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Kansas City Star Announces: Business tax proposal meets resistance

Date: 03.17.2011 | By: Shawn Stogsdill

Here is an article from the Kansas City Star, written by Diane Stafford, about the recent business tax proposal.

Business tax proposal meets resistance

A White House proposal to shore up state funds for jobless benefits is getting a cool reception from business groups, including the state chambers of commerce in Missouri and Kansas.

The proposal would raise costs for businesses in 2014 by increasing the wage base for jobless insurance taxes.

It also would give the states a two-year penalty-free period to repay money they borrowed from the federal government when their state unemployment funds ran dry.

At least 31 states, including Missouri and Kansas, have borrowed money to continue paying jobless benefits. Missouri’s federal debt is slightly more than $789 million. Kansas owes $100.7 million.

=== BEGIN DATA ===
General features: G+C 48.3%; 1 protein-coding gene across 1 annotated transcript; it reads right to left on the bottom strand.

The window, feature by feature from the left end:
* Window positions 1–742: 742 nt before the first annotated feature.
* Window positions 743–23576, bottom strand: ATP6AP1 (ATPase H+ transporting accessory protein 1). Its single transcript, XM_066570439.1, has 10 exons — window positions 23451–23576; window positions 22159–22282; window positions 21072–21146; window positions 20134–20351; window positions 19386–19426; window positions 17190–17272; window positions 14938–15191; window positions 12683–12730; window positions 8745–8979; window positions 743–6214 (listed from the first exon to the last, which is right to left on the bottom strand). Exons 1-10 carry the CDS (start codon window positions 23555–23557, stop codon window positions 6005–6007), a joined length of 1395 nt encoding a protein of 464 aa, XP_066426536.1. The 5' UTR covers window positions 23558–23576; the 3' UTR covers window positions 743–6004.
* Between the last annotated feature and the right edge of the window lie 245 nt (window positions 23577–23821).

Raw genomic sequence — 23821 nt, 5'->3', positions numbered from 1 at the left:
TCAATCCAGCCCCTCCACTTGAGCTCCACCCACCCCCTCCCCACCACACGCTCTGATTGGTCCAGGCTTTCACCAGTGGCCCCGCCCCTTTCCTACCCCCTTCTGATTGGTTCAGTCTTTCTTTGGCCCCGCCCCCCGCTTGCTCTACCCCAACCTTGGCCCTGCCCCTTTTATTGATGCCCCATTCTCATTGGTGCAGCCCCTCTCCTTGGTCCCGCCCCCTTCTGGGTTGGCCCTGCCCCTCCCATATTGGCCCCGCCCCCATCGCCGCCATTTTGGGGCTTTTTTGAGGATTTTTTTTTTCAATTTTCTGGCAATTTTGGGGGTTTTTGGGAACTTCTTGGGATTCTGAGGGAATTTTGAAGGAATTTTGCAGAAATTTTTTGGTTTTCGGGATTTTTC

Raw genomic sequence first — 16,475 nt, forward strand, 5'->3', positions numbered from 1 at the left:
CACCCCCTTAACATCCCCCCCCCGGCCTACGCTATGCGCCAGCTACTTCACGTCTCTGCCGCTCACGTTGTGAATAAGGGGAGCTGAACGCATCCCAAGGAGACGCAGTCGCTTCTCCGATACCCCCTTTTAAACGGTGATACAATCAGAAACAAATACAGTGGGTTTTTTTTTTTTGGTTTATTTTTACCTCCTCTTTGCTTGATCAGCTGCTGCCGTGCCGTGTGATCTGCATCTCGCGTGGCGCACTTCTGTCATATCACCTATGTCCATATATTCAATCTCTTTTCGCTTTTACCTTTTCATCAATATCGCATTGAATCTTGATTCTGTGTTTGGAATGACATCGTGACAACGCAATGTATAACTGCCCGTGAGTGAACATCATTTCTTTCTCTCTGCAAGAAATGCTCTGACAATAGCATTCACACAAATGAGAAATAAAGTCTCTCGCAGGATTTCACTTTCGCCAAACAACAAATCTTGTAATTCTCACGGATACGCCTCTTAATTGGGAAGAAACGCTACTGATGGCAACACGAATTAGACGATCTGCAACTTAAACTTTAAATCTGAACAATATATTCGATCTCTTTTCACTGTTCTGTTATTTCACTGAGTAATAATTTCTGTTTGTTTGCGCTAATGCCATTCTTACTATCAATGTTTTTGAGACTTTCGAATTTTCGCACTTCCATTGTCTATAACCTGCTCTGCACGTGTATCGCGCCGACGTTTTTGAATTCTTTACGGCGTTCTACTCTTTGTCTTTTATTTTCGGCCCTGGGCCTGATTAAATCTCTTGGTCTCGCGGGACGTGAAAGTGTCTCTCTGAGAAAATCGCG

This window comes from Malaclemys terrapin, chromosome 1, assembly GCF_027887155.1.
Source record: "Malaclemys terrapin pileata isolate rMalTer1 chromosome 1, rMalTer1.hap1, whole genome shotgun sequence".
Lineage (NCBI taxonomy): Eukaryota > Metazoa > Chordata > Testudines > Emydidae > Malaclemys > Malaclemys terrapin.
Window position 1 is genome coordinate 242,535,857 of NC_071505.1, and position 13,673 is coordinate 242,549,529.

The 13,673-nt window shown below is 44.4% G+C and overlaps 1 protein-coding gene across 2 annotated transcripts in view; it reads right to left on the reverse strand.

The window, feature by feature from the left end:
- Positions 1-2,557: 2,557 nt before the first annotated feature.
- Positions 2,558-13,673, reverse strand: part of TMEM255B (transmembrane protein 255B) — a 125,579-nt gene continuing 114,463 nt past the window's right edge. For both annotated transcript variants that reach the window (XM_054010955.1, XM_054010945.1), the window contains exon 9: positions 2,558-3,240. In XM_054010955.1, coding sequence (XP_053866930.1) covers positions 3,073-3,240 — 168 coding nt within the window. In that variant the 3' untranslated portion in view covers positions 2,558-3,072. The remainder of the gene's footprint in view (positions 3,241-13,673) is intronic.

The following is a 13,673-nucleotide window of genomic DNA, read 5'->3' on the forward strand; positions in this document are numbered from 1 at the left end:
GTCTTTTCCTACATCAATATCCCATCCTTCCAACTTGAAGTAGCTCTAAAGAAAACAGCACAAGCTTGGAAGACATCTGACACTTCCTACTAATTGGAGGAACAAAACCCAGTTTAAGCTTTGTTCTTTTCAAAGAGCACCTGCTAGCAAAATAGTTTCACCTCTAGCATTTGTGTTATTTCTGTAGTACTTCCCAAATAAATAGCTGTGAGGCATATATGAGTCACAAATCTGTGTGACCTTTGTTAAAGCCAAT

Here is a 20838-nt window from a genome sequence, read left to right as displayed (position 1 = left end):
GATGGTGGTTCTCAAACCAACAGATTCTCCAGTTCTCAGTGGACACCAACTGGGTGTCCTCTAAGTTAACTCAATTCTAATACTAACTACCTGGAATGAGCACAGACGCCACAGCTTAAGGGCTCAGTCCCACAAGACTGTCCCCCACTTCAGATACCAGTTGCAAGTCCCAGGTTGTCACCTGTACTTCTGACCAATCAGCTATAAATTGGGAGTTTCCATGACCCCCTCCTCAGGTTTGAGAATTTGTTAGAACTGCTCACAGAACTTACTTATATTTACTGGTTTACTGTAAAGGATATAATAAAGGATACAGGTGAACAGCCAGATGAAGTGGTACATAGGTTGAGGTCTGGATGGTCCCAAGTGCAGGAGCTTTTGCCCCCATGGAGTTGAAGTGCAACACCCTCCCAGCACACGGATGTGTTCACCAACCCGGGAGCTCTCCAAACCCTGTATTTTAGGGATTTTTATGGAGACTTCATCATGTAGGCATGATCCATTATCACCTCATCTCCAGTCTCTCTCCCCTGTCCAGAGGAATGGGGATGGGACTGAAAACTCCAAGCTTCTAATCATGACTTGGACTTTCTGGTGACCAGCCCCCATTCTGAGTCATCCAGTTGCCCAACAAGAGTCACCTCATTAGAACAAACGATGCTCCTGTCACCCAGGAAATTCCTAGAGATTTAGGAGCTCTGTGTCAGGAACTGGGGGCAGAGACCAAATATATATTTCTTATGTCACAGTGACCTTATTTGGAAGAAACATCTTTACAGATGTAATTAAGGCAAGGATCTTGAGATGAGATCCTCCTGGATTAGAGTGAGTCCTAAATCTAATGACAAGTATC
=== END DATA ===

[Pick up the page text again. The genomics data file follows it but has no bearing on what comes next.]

The White House proposal would raise the taxable payroll threshold to $15,000 per employee, up from $7,000.

The White House plan somewhat echoes a proposal last year from the Government Accounting Office, the auditing agency for Congress, which said raising the taxable wage base was a good option to shore up jobless funds.

Many states, in an attempt maintain solvent funds, have raised their state taxable wage bases, some three to five times the federal base. The current federal tax rate is 6.2 percent on $7,000, the wage base in effect since 1983.

Missouri’s current taxable base is $13,000, adjustable by $500 on an annual basis. A spokesman for the Missouri Chamber of Commerce and Industry said the chamber is against any tax increase on employers as the nation tries to escape the economic downturn.

The Kansas base is set at $8,000. A spokesman for the Kansas Chamber said that group would reject the White House proposal in favor of a state bill that would raise the taxable base incrementally to $11,000 over the next three years.

Nationally, states have borrowed $42 billion from the federal government to be able to pay unemployment benefits after their state funds ran dry.

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